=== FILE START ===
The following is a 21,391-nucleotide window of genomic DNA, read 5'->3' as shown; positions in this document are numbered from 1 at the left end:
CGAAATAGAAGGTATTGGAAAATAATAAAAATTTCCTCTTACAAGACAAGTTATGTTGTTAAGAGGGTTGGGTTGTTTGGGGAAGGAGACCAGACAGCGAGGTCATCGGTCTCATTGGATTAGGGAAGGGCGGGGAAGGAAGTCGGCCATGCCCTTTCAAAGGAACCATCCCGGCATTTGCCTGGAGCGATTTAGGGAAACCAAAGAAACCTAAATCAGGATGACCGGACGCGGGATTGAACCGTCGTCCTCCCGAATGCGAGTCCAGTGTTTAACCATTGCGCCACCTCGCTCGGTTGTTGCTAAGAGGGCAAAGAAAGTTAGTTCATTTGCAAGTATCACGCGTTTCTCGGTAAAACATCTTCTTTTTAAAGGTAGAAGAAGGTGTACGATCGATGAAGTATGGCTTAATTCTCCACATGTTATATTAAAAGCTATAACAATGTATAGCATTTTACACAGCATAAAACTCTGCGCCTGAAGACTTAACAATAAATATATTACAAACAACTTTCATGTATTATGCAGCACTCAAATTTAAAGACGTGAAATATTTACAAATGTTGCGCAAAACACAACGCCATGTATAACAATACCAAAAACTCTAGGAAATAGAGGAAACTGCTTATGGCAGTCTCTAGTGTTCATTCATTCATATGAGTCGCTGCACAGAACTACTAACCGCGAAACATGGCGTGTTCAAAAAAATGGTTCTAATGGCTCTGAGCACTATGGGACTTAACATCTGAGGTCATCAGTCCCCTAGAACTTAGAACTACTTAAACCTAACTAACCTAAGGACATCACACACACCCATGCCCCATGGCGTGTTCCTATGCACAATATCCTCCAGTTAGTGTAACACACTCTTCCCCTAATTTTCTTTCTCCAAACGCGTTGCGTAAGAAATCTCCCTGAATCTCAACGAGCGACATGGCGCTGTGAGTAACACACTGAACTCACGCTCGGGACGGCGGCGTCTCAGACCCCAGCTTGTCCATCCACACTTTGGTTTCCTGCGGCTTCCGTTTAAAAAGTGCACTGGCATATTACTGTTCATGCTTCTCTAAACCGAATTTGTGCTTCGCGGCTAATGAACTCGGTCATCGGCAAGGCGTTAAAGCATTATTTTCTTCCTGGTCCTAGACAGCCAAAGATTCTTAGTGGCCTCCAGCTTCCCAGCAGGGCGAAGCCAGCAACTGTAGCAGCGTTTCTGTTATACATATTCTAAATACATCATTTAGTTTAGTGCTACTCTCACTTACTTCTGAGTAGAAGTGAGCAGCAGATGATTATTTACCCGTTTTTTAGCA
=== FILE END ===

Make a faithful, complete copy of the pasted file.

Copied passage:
The following is a 21,391-nucleotide window of genomic DNA, read 5'->3' as shown; positions in this document are numbered from 1 at the left end:
CGAAATAGAAGGTATTGGAAAATAATAAAAATTTCCTCTTACAAGACAAGTTATGTTGTTAAGAGGGTTGGGTTGTTTGGGGAAGGAGACCAGACAGCGAGGTCATCGGTCTCATTGGATTAGGGAAGGGCGGGGAAGGAAGTCGGCCATGCCCTTTCAAAGGAACCATCCCGGCATTTGCCTGGAGCGATTTAGGGAAACCAAAGAAACCTAAATCAGGATGACCGGACGCGGGATTGAACCGTCGTCCTCCCGAATGCGAGTCCAGTGTTTAACCATTGCGCCACCTCGCTCGGTTGTTGCTAAGAGGGCAAAGAAAGTTAGTTCATTTGCAAGTATCACGCGTTTCTCGGTAAAACATCTTCTTTTTAAAGGTAGAAGAAGGTGTACGATCGATGAAGTATGGCTTAATTCTCCACATGTTATATTAAAAGCTATAACAATGTATAGCATTTTACACAGCATAAAACTCTGCGCCTGAAGACTTAACAATAAATATATTACAAACAACTTTCATGTATTATGCAGCACTCAAATTTAAAGACGTGAAATATTTACAAATGTTGCGCAAAACACAACGCCATGTATAACAATACCAAAAACTCTAGGAAATAGAGGAAACTGCTTATGGCAGTCTCTAGTGTTCATTCATTCATATGAGTCGCTGCACAGAACTACTAACCGCGAAACATGGCGTGTTCAAAAAAATGGTTCTAATGGCTCTGAGCACTATGGGACTTAACATCTGAGGTCATCAGTCCCCTAGAACTTAGAACTACTTAAACCTAACTAACCTAAGGACATCACACACACCCATGCCCCATGGCGTGTTCCTATGCACAATATCCTCCAGTTAGTGTAACACACTCTTCCCCTAATTTTCTTTCTCCAAACGCGTTGCGTAAGAAATCTCCCTGAATCTCAACGAGCGACATGGCGCTGTGAGTAACACACTGAACTCACGCTCGGGACGGCGGCGTCTCAGACCCCAGCTTGTCCATCCACACTTTGGTTTCCTGCGGCTTCCGTTTAAAAAGTGCACTGGCATATTACTGTTCATGCTTCTCTAAACCGAATTTGTGCTTCGCGGCTAATGAACTCGGTCATCGGCAAGGCGTTAAAGCATTATTTTCTTCCTGGTCCTAGACAGCCAAAGATTCTTAGTGGCCTCCAGCTTCCCAGCAGGGCGAAGCCAGCAACTGTAGCAGCGTTTCTGTTATACATATTCTAAATACATCATTTAGTTTAGTGCTACTCTCACTTACTTCTGAGTAGAAGTGAGCAGCAGATGATTATTTACCCGTTTTTTAGCA